As part of Kinder Morgan’s process leading up to a regulatory application, the company will be completing socio-economic studies, and share the results publicly. The information will be part of its facilities application. Part of its 18- to 24-month consultation process will be determining what the specific interests are of communities along the proposed pipeline route.

Look for further coverage of this issue in upcoming editions of The News and online at abbynews.com

 

 

Get local stories you won't find anywhere else right to your inbox.
Sign up here

Just Posted

Build your own dinosaur zoo with animatronic auction in Langley

Dozens of robot dinosaurs and fossils are going on the auction block next month

Man running across Canada removing litter stops to help clean up Aldergrove

COVID-19 has not stopped litter from piling up in Aldergrove’s downtown core

Multiple accidents slowing westbound Highway 1 traffic

3 accidents in Langley, Abbotsford within 30 minutes

Langley Eats Local challenge promotes homegrown foods and products this summer for 11th year

Residents encouraged to participate in farm gate passport program in a bid to buy local

Centenarian and long time Langley resident Bill Cutress passes away

Second World War veteran celebrated milestone birthday in May with help from Aldergrove legion

Canadian policing organization calls for decriminalization of simple illicit drug possession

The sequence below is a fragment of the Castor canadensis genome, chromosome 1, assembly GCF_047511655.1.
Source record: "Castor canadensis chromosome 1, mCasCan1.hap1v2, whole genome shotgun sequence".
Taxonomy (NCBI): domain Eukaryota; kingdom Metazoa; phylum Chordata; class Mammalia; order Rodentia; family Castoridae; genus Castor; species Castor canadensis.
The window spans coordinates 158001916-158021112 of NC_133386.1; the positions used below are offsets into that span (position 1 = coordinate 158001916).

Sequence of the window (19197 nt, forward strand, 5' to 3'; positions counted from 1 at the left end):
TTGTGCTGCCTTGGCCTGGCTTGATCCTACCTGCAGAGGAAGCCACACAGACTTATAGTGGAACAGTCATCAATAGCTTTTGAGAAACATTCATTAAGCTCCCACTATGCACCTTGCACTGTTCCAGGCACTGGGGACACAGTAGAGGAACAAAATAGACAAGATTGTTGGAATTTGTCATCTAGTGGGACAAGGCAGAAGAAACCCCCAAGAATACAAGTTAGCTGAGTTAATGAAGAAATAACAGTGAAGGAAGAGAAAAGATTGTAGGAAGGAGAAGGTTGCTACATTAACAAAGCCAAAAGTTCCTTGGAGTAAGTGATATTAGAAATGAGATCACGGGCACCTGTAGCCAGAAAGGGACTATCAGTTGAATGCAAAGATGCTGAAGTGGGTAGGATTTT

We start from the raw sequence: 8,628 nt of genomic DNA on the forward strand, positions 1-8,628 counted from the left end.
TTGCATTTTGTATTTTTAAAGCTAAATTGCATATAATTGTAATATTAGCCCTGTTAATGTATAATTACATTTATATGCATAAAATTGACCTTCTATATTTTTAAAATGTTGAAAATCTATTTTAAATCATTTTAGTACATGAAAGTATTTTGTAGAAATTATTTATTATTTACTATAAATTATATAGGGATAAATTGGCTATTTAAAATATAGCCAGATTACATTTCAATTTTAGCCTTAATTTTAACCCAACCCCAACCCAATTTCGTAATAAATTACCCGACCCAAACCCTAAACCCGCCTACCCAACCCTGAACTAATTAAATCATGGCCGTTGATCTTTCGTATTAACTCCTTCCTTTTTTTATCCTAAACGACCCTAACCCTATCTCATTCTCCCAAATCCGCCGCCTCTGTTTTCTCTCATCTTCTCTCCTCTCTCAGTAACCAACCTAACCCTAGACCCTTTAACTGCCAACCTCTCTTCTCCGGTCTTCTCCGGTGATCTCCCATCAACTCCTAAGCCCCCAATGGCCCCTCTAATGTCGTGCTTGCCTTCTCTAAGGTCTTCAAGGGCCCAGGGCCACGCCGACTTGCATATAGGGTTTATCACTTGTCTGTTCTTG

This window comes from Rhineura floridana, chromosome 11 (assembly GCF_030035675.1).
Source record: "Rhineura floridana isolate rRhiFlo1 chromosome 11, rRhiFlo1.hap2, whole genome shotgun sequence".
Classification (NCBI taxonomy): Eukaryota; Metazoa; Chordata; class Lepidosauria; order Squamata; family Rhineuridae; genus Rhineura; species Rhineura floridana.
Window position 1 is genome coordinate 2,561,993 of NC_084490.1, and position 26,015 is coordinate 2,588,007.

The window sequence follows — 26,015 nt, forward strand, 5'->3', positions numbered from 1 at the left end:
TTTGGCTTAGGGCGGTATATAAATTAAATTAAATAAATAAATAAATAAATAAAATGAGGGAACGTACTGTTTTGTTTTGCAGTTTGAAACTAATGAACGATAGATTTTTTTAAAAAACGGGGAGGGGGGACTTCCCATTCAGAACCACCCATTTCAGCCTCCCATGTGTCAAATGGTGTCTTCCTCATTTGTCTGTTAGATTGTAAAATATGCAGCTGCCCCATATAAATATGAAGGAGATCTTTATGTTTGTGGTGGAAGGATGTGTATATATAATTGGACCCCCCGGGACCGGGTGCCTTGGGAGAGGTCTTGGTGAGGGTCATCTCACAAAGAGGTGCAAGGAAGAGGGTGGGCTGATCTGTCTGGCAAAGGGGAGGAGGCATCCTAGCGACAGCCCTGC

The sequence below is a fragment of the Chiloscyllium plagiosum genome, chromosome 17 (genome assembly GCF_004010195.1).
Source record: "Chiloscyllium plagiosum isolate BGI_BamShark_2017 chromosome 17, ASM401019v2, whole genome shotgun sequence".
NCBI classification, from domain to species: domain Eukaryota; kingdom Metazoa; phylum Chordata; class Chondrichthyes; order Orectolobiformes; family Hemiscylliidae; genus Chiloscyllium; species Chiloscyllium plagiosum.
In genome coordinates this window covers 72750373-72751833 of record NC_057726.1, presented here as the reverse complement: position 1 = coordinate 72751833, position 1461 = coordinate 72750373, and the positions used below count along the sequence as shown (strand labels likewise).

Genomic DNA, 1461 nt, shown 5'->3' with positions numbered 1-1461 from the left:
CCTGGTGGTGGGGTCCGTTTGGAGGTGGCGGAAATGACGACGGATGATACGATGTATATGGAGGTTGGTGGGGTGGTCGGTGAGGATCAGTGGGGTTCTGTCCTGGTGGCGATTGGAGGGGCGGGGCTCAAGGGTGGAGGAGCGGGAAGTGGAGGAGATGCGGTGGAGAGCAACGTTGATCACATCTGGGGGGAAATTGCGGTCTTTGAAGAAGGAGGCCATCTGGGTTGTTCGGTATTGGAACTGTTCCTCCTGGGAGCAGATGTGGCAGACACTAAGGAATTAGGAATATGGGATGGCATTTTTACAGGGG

Canadian Association of Chiefs of Police want policing focus of opioid crisis to be replaced with a health one

Hefty undeclared driver charges piling up, ICBC warns customers

Average extra penalty $2,971 after an at-fault accident

Survey, hotline launched amid probe into racist blood-alcohol guessing game at B.C. hospital

Mary Ellen Turpel-Lafond has been appointed to lead an investigation by Health Minister Adrian Dix

B.C. appeals judge’s decision to leave three clubhouses in Hells Angels hands

The province has filed two notices of appeal related to the B.C. Supreme Court decision

Conservation officers relocate Spirit bear known to roam northwestern B.C.

Bear roamed valley north of Terrace for many years

B.C. premier applauds call to decriminalize drug possession

Police shouldn’t struggle with health issues, Horgan says

Surrey officer-impersonation scam continues ‘almost daily’

Police reiterate warning that demands for Bitcoin in exchange for waived charges are fraudulent

Vancouver double homicide leads to arrest in Harrison Hot Springs Wednesday

VPD and RCMP tracked dumped vehicle connected to killings to Chilliwack

Indigenous leader Ed John pleads not guilty to historical sex charges

Ed John’s lawyer entered the plea by telephone on behalf of his client

Most Read